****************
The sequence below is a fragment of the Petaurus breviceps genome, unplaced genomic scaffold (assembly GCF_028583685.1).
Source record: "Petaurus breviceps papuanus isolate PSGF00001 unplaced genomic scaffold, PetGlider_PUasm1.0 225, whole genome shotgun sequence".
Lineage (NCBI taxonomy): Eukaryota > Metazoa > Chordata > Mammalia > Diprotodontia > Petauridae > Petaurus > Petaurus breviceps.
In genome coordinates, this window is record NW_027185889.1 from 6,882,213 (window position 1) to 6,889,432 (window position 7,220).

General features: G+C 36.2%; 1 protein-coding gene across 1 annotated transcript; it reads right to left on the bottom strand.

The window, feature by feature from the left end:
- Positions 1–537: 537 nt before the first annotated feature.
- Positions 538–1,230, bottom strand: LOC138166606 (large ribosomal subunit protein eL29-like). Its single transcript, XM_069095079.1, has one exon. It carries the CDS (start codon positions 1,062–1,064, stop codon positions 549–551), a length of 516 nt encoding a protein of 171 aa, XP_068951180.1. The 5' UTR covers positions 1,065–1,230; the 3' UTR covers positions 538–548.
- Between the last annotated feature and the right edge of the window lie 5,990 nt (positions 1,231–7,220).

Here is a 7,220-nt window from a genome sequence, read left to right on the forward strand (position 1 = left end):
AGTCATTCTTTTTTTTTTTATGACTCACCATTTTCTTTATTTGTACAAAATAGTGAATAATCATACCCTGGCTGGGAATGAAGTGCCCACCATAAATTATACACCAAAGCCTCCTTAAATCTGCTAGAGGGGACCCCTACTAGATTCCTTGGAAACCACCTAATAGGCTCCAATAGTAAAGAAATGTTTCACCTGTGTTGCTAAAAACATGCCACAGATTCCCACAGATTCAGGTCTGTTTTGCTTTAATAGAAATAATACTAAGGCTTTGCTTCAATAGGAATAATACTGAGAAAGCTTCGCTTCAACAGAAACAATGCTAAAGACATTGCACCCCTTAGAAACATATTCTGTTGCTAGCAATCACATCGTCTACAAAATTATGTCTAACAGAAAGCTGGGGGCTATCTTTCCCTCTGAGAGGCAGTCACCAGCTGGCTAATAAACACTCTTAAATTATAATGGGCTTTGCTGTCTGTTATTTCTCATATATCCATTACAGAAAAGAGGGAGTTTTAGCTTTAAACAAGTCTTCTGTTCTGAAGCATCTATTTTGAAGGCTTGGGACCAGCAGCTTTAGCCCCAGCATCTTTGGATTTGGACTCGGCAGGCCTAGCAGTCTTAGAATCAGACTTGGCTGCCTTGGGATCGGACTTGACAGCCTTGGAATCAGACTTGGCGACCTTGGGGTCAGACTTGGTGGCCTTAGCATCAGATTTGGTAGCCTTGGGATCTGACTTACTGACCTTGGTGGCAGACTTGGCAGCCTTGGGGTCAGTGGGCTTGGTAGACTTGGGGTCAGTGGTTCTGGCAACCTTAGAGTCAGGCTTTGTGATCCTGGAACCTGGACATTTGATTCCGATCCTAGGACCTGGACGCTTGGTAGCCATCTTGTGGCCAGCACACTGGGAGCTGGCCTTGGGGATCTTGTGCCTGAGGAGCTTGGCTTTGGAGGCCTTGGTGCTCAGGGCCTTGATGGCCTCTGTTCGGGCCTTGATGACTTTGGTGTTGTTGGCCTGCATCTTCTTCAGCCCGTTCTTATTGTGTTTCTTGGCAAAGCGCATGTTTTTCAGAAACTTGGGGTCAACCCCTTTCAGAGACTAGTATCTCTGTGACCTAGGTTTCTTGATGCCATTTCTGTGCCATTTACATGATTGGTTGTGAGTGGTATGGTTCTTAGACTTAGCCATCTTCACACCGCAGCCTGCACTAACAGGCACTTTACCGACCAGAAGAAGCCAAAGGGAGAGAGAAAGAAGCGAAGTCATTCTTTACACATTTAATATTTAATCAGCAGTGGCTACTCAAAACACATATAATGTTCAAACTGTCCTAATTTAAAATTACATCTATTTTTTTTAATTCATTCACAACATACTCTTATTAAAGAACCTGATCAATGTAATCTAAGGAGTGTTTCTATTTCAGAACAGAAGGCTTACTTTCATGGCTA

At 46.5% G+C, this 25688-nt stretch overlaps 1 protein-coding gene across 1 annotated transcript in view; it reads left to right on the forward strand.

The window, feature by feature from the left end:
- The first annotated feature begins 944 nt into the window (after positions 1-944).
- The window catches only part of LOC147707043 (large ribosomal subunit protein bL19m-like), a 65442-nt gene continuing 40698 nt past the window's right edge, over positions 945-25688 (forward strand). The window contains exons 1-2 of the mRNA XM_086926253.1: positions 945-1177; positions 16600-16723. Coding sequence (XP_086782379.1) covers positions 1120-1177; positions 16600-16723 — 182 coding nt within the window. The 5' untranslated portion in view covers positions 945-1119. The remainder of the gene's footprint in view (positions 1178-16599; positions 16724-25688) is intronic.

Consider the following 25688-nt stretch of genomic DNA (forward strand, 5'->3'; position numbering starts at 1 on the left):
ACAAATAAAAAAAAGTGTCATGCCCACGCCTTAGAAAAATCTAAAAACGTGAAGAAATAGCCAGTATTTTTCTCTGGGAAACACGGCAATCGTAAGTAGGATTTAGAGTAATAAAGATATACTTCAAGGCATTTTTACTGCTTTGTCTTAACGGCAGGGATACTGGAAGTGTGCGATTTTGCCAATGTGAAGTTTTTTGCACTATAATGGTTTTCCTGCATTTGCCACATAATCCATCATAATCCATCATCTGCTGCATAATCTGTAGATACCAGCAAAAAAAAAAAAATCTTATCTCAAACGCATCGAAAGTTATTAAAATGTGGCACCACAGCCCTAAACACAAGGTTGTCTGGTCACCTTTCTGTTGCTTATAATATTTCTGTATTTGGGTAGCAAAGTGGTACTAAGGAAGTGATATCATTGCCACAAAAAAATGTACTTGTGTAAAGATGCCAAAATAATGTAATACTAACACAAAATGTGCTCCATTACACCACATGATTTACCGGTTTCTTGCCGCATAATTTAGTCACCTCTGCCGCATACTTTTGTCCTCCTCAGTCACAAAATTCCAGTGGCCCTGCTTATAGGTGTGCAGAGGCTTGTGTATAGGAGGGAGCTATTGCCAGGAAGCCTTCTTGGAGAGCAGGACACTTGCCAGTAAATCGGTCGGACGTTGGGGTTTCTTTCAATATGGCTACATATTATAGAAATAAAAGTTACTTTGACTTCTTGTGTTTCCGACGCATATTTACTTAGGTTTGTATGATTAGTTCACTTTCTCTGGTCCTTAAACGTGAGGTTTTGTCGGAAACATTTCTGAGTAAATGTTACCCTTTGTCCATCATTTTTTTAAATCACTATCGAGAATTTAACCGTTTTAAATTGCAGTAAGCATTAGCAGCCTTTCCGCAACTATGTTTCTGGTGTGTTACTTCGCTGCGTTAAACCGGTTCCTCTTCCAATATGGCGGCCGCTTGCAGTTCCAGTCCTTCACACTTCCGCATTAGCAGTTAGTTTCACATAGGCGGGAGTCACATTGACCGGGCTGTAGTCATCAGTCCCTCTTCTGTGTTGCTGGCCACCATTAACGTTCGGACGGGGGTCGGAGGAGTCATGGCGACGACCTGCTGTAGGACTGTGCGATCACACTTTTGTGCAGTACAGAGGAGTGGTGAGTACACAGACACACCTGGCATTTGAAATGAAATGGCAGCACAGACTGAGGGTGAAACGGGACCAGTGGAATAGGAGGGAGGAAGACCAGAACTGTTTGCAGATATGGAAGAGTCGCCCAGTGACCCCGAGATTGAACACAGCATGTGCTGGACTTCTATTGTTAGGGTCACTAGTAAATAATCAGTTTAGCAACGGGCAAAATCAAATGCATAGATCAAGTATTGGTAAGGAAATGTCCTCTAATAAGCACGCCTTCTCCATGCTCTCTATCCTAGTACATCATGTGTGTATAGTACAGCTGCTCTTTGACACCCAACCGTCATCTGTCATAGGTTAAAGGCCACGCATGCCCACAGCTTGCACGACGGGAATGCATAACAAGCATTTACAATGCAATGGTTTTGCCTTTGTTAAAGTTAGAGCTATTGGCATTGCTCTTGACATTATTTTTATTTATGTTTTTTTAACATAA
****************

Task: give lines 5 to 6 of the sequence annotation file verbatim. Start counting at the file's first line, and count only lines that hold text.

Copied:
General features: G+C 36.2%; 1 protein-coding gene across 1 annotated transcript; it reads right to left on the bottom strand.

The window, feature by feature from the left end: